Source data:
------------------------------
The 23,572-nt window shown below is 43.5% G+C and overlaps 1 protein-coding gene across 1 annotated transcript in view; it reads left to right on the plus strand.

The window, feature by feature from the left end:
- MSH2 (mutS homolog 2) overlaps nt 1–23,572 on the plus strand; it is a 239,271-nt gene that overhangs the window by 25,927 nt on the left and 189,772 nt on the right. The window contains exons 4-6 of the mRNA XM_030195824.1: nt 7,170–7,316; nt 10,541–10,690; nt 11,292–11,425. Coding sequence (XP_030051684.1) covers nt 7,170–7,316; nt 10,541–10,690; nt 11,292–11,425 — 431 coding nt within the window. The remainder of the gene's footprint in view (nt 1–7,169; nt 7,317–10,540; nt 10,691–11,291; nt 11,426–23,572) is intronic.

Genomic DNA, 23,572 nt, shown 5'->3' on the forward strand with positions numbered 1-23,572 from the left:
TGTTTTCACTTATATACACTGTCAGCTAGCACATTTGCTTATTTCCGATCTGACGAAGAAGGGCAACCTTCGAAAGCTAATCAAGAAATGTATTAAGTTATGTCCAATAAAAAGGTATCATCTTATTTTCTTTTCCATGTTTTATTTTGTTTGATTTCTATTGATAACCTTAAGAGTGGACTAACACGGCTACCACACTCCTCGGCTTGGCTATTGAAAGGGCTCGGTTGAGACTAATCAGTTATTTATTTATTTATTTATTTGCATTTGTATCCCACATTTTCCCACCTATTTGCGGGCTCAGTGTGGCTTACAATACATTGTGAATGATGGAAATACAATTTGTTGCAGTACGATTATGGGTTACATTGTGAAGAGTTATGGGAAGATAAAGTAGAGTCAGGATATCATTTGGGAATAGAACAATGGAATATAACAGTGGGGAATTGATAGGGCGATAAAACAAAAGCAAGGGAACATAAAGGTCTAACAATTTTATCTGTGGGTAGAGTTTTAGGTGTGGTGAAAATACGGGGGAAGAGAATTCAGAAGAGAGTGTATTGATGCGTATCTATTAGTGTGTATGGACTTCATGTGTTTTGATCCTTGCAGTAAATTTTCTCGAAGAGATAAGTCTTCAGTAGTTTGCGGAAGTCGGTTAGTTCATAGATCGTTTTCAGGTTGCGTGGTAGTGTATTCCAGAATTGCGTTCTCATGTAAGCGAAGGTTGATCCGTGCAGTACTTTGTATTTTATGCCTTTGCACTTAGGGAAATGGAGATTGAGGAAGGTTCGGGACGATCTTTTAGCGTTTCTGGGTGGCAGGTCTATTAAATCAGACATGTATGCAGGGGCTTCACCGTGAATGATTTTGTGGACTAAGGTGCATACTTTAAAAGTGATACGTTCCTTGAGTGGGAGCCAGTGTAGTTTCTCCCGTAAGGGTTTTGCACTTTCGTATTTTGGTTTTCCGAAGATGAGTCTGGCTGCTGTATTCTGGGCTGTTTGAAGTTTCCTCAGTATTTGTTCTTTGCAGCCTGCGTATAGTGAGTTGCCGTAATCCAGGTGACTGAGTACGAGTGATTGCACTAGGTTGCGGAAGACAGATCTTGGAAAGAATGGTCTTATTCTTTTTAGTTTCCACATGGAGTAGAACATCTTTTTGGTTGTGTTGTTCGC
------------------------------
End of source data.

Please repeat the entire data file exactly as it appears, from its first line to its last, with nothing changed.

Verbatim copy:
The 23,572-nt window shown below is 43.5% G+C and overlaps 1 protein-coding gene across 1 annotated transcript in view; it reads left to right on the plus strand.

The window, feature by feature from the left end:
- MSH2 (mutS homolog 2) overlaps nt 1–23,572 on the plus strand; it is a 239,271-nt gene that overhangs the window by 25,927 nt on the left and 189,772 nt on the right. The window contains exons 4-6 of the mRNA XM_030195824.1: nt 7,170–7,316; nt 10,541–10,690; nt 11,292–11,425. Coding sequence (XP_030051684.1) covers nt 7,170–7,316; nt 10,541–10,690; nt 11,292–11,425 — 431 coding nt within the window. The remainder of the gene's footprint in view (nt 1–7,169; nt 7,317–10,540; nt 10,691–11,291; nt 11,426–23,572) is intronic.

Genomic DNA, 23,572 nt, shown 5'->3' on the forward strand with positions numbered 1-23,572 from the left:
TGTTTTCACTTATATACACTGTCAGCTAGCACATTTGCTTATTTCCGATCTGACGAAGAAGGGCAACCTTCGAAAGCTAATCAAGAAATGTATTAAGTTATGTCCAATAAAAAGGTATCATCTTATTTTCTTTTCCATGTTTTATTTTGTTTGATTTCTATTGATAACCTTAAGAGTGGACTAACACGGCTACCACACTCCTCGGCTTGGCTATTGAAAGGGCTCGGTTGAGACTAATCAGTTATTTATTTATTTATTTATTTGCATTTGTATCCCACATTTTCCCACCTATTTGCGGGCTCAGTGTGGCTTACAATACATTGTGAATGATGGAAATACAATTTGTTGCAGTACGATTATGGGTTACATTGTGAAGAGTTATGGGAAGATAAAGTAGAGTCAGGATATCATTTGGGAATAGAACAATGGAATATAACAGTGGGGAATTGATAGGGCGATAAAACAAAAGCAAGGGAACATAAAGGTCTAACAATTTTATCTGTGGGTAGAGTTTTAGGTGTGGTGAAAATACGGGGGAAGAGAATTCAGAAGAGAGTGTATTGATGCGTATCTATTAGTGTGTATGGACTTCATGTGTTTTGATCCTTGCAGTAAATTTTCTCGAAGAGATAAGTCTTCAGTAGTTTGCGGAAGTCGGTTAGTTCATAGATCGTTTTCAGGTTGCGTGGTAGTGTATTCCAGAATTGCGTTCTCATGTAAGCGAAGGTTGATCCGTGCAGTACTTTGTATTTTATGCCTTTGCACTTAGGGAAATGGAGATTGAGGAAGGTTCGGGACGATCTTTTAGCGTTTCTGGGTGGCAGGTCTATTAAATCAGACATGTATGCAGGGGCTTCACCGTGAATGATTTTGTGGACTAAGGTGCATACTTTAAAAGTGATACGTTCCTTGAGTGGGAGCCAGTGTAGTTTCTCCCGTAAGGGTTTTGCACTTTCGTATTTTGGTTTTCCGAAGATGAGTCTGGCTGCTGTATTCTGGGCTGTTTGAAGTTTCCTCAGTATTTGTTCTTTGCAGCCTGCGTATAGTGAGTTGCCGTAATCCAGGTGACTGAGTACGAGTGATTGCACTAGGTTGCGGAAGACAGATCTTGGAAAGAATGGTCTTATTCTTTTTAGTTTCCACATGGAGTAGAACATCTTTTTGGTTGTGTTGTTCGC